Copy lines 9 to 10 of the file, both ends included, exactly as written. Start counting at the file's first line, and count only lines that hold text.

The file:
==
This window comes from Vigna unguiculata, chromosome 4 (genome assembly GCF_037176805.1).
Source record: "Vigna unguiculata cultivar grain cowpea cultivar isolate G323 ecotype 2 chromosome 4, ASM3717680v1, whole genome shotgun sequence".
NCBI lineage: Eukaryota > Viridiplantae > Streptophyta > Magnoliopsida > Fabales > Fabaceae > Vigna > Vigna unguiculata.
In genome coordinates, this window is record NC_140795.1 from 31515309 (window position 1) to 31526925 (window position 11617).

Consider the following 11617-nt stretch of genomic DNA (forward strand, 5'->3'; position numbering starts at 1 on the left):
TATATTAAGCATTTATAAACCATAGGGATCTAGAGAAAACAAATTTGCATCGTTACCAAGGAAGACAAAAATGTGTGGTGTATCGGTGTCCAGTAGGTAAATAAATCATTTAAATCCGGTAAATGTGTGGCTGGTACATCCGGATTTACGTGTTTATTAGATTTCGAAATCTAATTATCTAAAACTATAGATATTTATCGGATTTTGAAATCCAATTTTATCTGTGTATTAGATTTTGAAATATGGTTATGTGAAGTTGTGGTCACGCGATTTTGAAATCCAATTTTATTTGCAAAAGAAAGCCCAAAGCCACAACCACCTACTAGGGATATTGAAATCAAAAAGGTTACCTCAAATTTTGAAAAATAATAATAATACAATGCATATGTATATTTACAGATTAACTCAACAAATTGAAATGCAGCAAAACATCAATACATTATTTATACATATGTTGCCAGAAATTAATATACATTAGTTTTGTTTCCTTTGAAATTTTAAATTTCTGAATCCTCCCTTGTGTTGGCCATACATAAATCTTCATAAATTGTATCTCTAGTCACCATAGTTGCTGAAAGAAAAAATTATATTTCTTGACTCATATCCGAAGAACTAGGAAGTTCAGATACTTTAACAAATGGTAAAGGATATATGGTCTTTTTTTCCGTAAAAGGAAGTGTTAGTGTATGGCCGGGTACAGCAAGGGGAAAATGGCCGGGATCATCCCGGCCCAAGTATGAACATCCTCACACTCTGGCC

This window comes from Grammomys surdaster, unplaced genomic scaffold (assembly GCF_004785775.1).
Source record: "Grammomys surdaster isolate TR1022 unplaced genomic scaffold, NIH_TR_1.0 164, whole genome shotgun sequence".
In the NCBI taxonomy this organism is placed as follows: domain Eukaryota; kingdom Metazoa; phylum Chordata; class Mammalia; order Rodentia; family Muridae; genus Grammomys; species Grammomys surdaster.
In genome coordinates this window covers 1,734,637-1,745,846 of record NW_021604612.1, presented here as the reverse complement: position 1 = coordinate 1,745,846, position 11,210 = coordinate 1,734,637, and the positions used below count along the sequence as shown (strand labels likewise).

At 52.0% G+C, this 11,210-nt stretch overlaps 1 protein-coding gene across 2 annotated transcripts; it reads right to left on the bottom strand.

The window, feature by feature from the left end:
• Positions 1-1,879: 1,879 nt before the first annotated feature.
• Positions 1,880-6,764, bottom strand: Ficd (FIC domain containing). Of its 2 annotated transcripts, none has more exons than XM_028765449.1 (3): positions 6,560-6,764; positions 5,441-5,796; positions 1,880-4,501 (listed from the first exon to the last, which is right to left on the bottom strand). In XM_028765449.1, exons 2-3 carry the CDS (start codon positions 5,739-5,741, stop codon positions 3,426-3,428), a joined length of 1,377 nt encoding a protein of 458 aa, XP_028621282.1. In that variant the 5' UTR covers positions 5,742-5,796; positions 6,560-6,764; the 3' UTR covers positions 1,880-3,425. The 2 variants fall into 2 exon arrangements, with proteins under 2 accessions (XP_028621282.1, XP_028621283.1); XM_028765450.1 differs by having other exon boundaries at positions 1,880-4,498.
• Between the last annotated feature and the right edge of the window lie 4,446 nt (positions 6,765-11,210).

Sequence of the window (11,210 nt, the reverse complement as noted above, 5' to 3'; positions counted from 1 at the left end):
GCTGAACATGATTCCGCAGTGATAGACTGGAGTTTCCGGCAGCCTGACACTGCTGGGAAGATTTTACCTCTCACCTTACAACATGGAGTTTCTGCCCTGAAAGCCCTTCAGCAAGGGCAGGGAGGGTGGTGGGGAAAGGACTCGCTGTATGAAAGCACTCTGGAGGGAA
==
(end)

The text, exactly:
In the NCBI taxonomy this organism is placed as follows: domain Eukaryota; kingdom Metazoa; phylum Chordata; class Mammalia; order Rodentia; family Muridae; genus Grammomys; species Grammomys surdaster.
In genome coordinates this window covers 1,734,637-1,745,846 of record NW_021604612.1, presented here as the reverse complement: position 1 = coordinate 1,745,846, position 11,210 = coordinate 1,734,637, and the positions used below count along the sequence as shown (strand labels likewise).